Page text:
4.2.1 Three sources of authority
According to Weber, there were three major bases to authority.
Charismatic authority means that deference and obedience will be given because of the extraordinary attractiveness and power of the person. The person is owed homage because of their capacity to project personal magnetism, grace and bearing. For instance, management gurus such as Jack Welch, politicians such as Nelson Mandela, or popular characters such as Princess Diana are charismatic authorities: people follow them because of their personalities and the success they have achieved.
Traditional authority occurs where deference and obedience are owed because of the bloodline. The title held is owed homage because the person who holds it does so by birthright – they are in that position by right of birth. Prince Charles, for instance, is not so much an authority because of his charisma, but because of tradition: as the Queen's eldest son, he is the future King of England.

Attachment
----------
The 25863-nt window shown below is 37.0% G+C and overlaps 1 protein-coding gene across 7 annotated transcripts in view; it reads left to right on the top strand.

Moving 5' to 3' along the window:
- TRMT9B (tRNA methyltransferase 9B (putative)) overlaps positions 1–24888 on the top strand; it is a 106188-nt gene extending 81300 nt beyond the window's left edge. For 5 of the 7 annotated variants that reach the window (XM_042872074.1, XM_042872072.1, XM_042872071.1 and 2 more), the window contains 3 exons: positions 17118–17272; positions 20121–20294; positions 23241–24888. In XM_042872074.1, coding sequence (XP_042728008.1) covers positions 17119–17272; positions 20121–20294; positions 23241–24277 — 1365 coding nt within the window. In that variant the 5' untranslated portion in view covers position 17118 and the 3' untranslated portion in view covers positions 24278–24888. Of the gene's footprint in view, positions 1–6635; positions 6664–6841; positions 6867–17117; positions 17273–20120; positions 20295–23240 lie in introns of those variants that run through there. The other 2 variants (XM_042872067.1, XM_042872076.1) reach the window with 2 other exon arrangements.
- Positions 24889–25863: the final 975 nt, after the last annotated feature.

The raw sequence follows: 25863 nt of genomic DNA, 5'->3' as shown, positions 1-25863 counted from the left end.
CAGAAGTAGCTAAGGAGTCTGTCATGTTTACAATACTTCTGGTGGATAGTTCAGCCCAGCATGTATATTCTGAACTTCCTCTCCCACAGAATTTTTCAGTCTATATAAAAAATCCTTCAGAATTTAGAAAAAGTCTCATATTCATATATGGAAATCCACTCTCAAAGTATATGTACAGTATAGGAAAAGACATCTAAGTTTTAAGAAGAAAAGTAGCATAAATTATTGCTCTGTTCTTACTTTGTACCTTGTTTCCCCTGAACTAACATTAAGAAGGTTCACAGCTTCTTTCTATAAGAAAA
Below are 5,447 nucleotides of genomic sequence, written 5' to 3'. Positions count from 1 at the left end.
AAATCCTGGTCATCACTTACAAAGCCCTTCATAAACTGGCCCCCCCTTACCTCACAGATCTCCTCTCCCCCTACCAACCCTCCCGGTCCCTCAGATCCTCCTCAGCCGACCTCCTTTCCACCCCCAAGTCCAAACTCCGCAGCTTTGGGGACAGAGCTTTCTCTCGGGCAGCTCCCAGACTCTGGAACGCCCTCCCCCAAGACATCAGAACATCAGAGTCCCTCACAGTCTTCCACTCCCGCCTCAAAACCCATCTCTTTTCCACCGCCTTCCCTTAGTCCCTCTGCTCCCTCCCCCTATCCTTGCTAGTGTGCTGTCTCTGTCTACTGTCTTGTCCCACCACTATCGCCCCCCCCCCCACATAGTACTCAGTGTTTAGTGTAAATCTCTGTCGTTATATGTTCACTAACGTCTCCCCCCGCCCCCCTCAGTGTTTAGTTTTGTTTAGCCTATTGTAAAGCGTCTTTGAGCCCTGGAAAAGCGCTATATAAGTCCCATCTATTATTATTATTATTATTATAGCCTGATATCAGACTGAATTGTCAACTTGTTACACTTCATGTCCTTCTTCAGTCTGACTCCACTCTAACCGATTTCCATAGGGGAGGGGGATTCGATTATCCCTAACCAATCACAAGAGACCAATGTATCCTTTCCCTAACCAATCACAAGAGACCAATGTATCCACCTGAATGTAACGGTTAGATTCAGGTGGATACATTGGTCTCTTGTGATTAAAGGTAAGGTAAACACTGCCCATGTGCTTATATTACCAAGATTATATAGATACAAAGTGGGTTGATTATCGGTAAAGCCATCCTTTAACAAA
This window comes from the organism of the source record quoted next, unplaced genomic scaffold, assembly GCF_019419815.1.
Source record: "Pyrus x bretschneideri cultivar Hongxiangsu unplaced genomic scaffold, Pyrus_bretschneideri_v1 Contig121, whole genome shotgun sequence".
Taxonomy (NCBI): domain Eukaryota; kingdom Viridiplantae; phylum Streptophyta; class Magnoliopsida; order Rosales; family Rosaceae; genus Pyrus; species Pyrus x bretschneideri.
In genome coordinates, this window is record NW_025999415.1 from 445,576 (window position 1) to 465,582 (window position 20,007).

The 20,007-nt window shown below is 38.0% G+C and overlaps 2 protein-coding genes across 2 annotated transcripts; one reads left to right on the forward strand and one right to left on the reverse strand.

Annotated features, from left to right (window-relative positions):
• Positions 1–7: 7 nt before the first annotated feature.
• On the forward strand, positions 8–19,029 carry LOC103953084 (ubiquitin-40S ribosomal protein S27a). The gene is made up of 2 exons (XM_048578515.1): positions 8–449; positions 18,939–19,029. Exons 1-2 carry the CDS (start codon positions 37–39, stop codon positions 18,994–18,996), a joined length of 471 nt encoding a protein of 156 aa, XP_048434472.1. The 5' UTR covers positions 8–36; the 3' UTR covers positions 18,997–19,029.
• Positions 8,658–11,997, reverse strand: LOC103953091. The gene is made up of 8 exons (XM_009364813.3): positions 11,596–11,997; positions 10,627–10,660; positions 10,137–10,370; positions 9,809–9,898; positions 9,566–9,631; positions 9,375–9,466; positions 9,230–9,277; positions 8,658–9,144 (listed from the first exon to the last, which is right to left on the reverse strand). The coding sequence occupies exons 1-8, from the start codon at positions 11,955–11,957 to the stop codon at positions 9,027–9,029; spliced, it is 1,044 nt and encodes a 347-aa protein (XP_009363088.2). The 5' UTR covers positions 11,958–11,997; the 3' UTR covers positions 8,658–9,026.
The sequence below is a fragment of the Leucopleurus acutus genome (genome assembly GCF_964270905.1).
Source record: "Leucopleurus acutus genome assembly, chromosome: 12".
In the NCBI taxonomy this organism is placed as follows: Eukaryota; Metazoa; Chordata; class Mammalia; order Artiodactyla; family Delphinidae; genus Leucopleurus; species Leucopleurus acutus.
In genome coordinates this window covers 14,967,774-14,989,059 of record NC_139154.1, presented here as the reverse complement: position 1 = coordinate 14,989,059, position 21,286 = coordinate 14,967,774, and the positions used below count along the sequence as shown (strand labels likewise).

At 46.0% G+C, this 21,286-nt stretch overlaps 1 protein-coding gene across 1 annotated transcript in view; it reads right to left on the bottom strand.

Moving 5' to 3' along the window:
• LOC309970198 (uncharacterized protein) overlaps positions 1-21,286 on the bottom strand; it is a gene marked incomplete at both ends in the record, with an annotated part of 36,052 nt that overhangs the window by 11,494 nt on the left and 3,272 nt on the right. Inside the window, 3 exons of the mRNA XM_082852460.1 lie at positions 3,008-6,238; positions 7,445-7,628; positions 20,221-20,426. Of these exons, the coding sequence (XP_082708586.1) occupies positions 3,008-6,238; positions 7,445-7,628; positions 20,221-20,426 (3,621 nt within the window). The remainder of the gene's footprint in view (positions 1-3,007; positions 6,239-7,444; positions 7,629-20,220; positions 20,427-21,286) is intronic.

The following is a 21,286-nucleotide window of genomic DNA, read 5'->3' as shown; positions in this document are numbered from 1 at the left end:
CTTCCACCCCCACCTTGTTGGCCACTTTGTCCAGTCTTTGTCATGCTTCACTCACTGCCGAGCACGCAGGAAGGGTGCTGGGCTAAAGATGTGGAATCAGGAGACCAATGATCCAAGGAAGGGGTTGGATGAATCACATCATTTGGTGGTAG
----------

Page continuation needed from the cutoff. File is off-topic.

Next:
Rational-legal authority signifies that deference and obedience are owed not to the person or the title they hold but to the role they fill. It is not the officer but the office that is owed homage because it is a part of a rational and recognised disposition of relationships in a structure of offices. Examples are easy to find – one just has to think of passport control or the police. These are authorities, although one does not know the people acting in the roles: they are ‘secondary’ – what is important is the office they represent.